8. 8. The middle years - Your skeleton grows stronger if you do regularweight-bearing exercise. Keep up with the walking, jogging,dancing, aerobics and weightlifting. Join a gym or get togetherwith friends, but make sure this is maintained throughout theseactive and important years. STOP SMOKING AND REDUCE YOUR ALCOHOL INTAKE The toxic effect from smoking comes from the fact that it stops the construction cells from doing their work in building new, strong bone to replace the old. Once you stop smoking, this risk is reduced.Older age - Osteoporosis becomes more common as bonedensity and strength decreases with age.  Poor balance and co- Enjoying a glass of wine now and then could actually help yourordination in the older patient can lead to a higher risk of falls, bones. But drinking too much alcohol (more than 3 units a day)and thus a higher risk of fracture. The way we live our life in the damages the skeleton and increases the risks of fracture.first place, lifestyle changes and keeping active can help toprevent falling and fractures. And if the risk of fracture doesbecome high, there are drug treatments available that strengthenbones and lower the risk.
  9. 9. If you already have Balance and co-ordination - Get help from your GP or social services if you are at risk of falling or starting to fallosteoporosis... more frequently. Ask your physiotherapist to help with exercises to maintain your balance and co-ordination.If you have osteoporosis, it doesn’t automatically mean that your Keeping in good general health - As well as exercisingbones will break, but it does mean that you have a ‘greater risk gently and eating a healthy diet, do have your hearing andof fracture’. eyesight checked. Poor eyesight can increase your risk of falling and some kinds of hearing issues can affect yourAnd osteoporosis does not generally slow down or stop the balance.healing process once a fracture has occurred. The older we get,the greater our risk of breaking a bone, however there are Medication - Ask your doctor for a medicationprecautions we can take to limit the damage that osteoporosis review. Taking lots of different medications can sometimescan cause. cause side effects such as dizziness or drowsiness which increase your risk of falling and hurting yourself.So, if you already have osteoporosis, you can still keep yourselfsafe and strong and reduce the risks of fractures in a number of Hazard reduction - Review your home environment (or askways: someone to help you) to avoid the risk of tripping and falling. Clear pathways through the house are vital. Exercise - although you need to be more careful of vigorous, high impact exercise, its important to stay active. Leading an active lifestyle will make sure you have good balance and co-ordination and will also help to develop muscle strength, reducing the risk of falls and fractures. Find something you enjoy, such as swimming, gardening, walking, golf or Tai Chi.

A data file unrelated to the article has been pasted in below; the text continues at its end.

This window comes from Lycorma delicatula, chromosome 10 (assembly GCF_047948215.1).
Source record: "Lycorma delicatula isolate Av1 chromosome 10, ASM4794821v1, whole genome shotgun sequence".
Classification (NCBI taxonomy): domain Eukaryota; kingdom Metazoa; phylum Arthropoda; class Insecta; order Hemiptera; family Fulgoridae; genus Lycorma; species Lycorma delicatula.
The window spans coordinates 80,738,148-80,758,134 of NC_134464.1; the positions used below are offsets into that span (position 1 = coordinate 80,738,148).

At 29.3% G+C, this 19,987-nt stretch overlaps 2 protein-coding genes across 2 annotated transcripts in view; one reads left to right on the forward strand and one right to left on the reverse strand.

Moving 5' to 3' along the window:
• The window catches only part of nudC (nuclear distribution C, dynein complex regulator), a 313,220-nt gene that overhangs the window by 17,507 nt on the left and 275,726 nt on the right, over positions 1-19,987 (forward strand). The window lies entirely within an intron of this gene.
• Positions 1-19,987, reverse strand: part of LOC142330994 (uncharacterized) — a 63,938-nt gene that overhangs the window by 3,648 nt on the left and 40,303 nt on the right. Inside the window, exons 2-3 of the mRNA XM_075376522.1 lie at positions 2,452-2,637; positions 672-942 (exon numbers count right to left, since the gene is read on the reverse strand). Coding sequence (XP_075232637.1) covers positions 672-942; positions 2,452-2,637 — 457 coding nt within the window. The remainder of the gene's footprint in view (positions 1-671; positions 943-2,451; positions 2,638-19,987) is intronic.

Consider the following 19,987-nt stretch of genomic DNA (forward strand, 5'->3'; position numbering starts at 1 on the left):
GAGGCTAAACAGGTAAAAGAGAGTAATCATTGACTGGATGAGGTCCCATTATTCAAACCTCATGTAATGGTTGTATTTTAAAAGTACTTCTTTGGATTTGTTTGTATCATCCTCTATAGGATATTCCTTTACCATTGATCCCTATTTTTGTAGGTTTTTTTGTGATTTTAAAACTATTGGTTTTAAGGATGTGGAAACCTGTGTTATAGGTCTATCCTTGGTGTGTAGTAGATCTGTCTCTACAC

10. 10. Looking after your spine performing the movements we can show you ways to modify the exercise without necessarily reducing its effectiveness.In the middle years the The muscles strengthened when performing this exercise are alsoweakening of bone structure the muscles responsible for holding you upright, and it is probablecan result in a slow but that maintaining good posture at all time will assist theprogressive reduction in height strengthening process.and curvature of the middle orthoracic part of the spine, Contact us now if you would like a specific exercise programme toaccompanied by an increased help you strengthen your bones or prevent falls 01285 654059.risk of fracture. For more information on Osteoporosis and especially with copingResearch conducted at the with a diagnosis and living with the condition, we recommend youMayo Clinic in the US has visit the National Osteoporosis Society website:demonstrated that extensionexercises performed regularly http://www.nos.org.uk/significantly reduce the number of compression fractures. A similargroup exercised differently and another did no exercise at all andboth of these groups had more fractures in a year than thoseregularly extending. We hope you have found this guide useful. For more information about how we can help you, contact The Markland Clinic onThis study suggests that women and those in high risk groups may 01285 654059 or click here for more information.benefit from performing regular extension exercises. These shouldbe practised from about the age of 40 onwards, four times a week(15-20 stretches per session)If you are uncertain about this advice please make an appointmentto discuss your personal situation with us. Or if you have difficulty